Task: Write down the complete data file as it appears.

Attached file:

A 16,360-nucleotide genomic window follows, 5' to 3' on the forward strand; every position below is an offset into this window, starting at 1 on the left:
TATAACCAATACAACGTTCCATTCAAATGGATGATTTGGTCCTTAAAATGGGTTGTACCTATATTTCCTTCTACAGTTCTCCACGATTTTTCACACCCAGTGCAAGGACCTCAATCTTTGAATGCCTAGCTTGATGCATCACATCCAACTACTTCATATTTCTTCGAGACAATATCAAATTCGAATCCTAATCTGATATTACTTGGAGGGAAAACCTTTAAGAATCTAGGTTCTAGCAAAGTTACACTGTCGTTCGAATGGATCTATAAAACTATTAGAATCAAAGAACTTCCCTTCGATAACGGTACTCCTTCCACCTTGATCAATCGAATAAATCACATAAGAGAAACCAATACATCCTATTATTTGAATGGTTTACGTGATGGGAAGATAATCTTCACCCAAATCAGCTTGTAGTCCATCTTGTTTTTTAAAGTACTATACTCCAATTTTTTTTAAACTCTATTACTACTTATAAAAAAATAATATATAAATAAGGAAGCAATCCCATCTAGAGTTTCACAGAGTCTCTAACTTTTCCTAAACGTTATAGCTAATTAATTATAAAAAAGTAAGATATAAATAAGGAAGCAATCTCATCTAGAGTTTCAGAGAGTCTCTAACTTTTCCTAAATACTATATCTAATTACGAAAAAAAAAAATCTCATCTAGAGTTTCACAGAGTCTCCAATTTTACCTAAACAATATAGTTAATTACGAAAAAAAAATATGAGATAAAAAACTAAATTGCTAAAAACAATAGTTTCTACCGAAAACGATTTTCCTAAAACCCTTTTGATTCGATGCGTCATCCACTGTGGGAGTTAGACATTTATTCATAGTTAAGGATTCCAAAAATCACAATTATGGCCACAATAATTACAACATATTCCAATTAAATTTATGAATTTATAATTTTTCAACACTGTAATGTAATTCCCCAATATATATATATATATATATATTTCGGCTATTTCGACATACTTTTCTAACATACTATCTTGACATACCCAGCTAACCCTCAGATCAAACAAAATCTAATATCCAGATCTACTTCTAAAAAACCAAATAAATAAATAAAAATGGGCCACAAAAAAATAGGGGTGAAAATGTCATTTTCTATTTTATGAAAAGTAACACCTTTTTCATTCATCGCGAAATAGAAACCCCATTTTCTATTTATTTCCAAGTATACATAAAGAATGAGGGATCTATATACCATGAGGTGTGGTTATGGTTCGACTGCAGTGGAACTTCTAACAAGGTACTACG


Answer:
A 16,360-nucleotide genomic window follows, 5' to 3' on the forward strand; every position below is an offset into this window, starting at 1 on the left:
TATAACCAATACAACGTTCCATTCAAATGGATGATTTGGTCCTTAAAATGGGTTGTACCTATATTTCCTTCTACAGTTCTCCACGATTTTTCACACCCAGTGCAAGGACCTCAATCTTTGAATGCCTAGCTTGATGCATCACATCCAACTACTTCATATTTCTTCGAGACAATATCAAATTCGAATCCTAATCTGATATTACTTGGAGGGAAAACCTTTAAGAATCTAGGTTCTAGCAAAGTTACACTGTCGTTCGAATGGATCTATAAAACTATTAGAATCAAAGAACTTCCCTTCGATAACGGTACTCCTTCCACCTTGATCAATCGAATAAATCACATAAGAGAAACCAATACATCCTATTATTTGAATGGTTTACGTGATGGGAAGATAATCTTCACCCAAATCAGCTTGTAGTCCATCTTGTTTTTTAAAGTACTATACTCCAATTTTTTTTAAACTCTATTACTACTTATAAAAAAATAATATATAAATAAGGAAGCAATCCCATCTAGAGTTTCACAGAGTCTCTAACTTTTCCTAAACGTTATAGCTAATTAATTATAAAAAAGTAAGATATAAATAAGGAAGCAATCTCATCTAGAGTTTCAGAGAGTCTCTAACTTTTCCTAAATACTATATCTAATTACGAAAAAAAAAAATCTCATCTAGAGTTTCACAGAGTCTCCAATTTTACCTAAACAATATAGTTAATTACGAAAAAAAAATATGAGATAAAAAACTAAATTGCTAAAAACAATAGTTTCTACCGAAAACGATTTTCCTAAAACCCTTTTGATTCGATGCGTCATCCACTGTGGGAGTTAGACATTTATTCATAGTTAAGGATTCCAAAAATCACAATTATGGCCACAATAATTACAACATATTCCAATTAAATTTATGAATTTATAATTTTTCAACACTGTAATGTAATTCCCCAATATATATATATATATATATATTTCGGCTATTTCGACATACTTTTCTAACATACTATCTTGACATACCCAGCTAACCCTCAGATCAAACAAAATCTAATATCCAGATCTACTTCTAAAAAACCAAATAAATAAATAAAAATGGGCCACAAAAAAATAGGGGTGAAAATGTCATTTTCTATTTTATGAAAAGTAACACCTTTTTCATTCATCGCGAAATAGAAACCCCATTTTCTATTTATTTCCAAGTATACATAAAGAATGAGGGATCTATATACCATGAGGTGTGGTTATGGTTCGACTGCAGTGGAACTTCTAACAAGGTACTACG